What will bring progress to the Middle East? Only greater equality (and implicitly the elimination of the unjust influence of royalties). Unfortunately the mixed blessing of petroleum will sustain the concentration of power as long as oil has its exceptional value. But one day that situation will come to pass. Other sources of energy will be developed and the monarchies of the Middle East will see the same fate as those of Europe.
Robert Shiller - I always enjoy reading your articles and listening to you speak. But as a controls engineer, it always irks me when someone uses the term from my domain - “negative feedback” - inappropriately. The “negative” here refers to the subtraction of feedback from the input reference signal. It is not “negative” as in “bad”, rather “negative” as in “minus” and generally is used to provide stability in the loop. See:
This is a common error made by those who have adopted the term for use in other fields (similar to inappropriate use of the term “relativity” from physics). Ask an engineer if you doubt my viewpoint. And please use the term correctly in the future (actually, if you had said “positive feedback loop” it would have made sense).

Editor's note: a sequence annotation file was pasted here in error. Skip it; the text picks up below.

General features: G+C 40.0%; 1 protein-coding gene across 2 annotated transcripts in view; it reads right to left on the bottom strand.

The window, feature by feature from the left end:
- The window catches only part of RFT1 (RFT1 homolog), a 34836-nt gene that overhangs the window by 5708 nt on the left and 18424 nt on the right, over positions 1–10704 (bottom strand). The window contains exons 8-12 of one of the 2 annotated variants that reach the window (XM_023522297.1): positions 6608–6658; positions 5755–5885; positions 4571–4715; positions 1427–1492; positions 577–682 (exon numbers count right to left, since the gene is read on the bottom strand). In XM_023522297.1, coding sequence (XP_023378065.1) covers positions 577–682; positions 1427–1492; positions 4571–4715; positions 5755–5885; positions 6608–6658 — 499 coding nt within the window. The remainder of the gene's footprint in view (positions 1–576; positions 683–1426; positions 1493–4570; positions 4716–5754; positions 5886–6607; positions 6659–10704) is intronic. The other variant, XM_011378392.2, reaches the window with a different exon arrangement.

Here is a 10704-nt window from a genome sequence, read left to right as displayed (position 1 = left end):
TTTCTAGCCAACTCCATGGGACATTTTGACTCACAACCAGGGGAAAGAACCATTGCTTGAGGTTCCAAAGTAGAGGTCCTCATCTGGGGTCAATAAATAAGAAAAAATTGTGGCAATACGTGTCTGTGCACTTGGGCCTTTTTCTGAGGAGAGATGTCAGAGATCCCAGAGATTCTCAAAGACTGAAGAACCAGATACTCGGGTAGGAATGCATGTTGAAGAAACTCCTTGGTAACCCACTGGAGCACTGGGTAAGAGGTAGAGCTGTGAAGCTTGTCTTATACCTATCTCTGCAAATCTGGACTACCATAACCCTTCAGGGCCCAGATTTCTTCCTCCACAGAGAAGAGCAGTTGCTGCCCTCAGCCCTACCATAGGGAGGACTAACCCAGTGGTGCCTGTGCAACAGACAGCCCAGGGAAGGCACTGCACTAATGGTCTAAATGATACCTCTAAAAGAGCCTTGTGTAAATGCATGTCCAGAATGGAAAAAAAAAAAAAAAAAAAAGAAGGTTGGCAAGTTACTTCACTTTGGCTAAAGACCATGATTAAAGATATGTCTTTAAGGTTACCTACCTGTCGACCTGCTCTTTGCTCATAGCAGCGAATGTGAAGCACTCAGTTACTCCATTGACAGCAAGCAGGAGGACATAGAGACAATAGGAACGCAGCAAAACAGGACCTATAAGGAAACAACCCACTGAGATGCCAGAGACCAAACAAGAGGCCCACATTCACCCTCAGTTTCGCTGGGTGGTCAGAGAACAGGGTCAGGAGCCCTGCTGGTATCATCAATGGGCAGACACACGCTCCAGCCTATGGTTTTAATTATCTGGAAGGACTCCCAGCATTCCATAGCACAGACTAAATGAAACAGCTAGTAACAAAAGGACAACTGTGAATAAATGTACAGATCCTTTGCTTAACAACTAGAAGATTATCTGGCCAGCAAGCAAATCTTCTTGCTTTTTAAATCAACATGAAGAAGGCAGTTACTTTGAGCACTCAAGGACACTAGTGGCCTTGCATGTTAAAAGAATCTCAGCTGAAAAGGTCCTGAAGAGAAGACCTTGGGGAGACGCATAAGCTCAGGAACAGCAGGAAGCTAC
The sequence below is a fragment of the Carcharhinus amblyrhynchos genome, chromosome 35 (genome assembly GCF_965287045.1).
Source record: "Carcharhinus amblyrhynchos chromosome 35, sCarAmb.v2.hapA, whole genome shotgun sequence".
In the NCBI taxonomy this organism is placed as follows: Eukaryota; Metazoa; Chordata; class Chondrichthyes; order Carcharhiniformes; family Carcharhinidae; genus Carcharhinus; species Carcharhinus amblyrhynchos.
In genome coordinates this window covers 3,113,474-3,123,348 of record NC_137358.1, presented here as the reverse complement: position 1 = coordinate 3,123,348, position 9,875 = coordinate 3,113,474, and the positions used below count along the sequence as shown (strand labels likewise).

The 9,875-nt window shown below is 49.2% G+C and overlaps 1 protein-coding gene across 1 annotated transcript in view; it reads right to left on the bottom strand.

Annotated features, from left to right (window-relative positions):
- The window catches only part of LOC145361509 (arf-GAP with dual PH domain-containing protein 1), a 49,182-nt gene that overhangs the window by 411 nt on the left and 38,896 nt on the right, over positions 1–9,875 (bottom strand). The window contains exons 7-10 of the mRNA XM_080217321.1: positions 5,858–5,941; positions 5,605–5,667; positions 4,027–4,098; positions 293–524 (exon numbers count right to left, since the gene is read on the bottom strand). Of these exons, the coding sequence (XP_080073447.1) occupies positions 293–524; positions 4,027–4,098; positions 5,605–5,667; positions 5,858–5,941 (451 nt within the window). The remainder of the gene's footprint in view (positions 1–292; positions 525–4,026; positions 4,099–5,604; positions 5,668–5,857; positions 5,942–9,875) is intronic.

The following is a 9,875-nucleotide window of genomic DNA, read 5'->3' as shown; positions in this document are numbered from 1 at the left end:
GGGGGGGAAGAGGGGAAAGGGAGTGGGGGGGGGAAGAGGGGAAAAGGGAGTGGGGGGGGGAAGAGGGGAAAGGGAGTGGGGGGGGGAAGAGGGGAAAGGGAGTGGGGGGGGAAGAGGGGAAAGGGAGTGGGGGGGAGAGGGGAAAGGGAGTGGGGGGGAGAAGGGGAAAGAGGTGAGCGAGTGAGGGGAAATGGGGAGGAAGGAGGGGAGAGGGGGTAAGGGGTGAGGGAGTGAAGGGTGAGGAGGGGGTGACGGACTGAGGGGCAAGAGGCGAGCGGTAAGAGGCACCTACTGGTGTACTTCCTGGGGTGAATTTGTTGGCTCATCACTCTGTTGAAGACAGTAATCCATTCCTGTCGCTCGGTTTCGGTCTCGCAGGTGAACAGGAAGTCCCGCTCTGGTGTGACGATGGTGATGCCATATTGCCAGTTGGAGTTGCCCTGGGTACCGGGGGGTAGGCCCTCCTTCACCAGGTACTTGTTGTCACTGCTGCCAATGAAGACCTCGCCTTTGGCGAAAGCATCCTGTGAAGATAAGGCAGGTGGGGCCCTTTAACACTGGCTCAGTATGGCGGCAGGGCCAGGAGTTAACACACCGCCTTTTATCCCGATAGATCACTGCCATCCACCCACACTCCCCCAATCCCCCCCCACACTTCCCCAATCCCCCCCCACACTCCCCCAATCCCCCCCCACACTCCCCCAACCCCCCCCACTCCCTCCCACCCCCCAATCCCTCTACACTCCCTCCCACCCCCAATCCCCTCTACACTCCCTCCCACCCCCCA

Fascinating article. So, instead of asking “what is the correct economic system?” we should be starting with the assumption that all economic systems are doomed to failure and simply ask “what is the best economic system for the time being?”
Although I agree with Sri Ram that the article was somewhat superficial, for a short article (one of Project Syndicates virtues is short articles) I found it very insightful at outlining some of the major issues of concern for Indians vis-a-vis Indian/US relationships.
We are having an ongoing discussion on perceptions of India here:
“The American Republic, after years of failed confederation, was offered to the citizens, not rammed down their throats. ”
Michael: What history book did you read this in?
Federalism in the US has had a long and stormy history. Yes, the initial Confederation had its failings, but there was far from universal accord in the forming of a stronger union. The initial Federalists met in secret and writers of the Federalist papers used pseudonyms. During the formation of the government, populist revolts (Shay’s Rebellion, Whiskey Rebellion) had to be put down in order to establish the government’s authority. Later, the Civil War was fought to re-enforce the consolidation. To this day “Don’t Tread on Me” flags are flown in every town in the country as a statement of opposition of federal power.
Humans have a natural aversion to centralized power. Anarchy (each of us being a government in ourselves) is our fantasy. Yet the advantages of sharing in a common-wealth pulls us to union. A balancing act of powers determines our final state.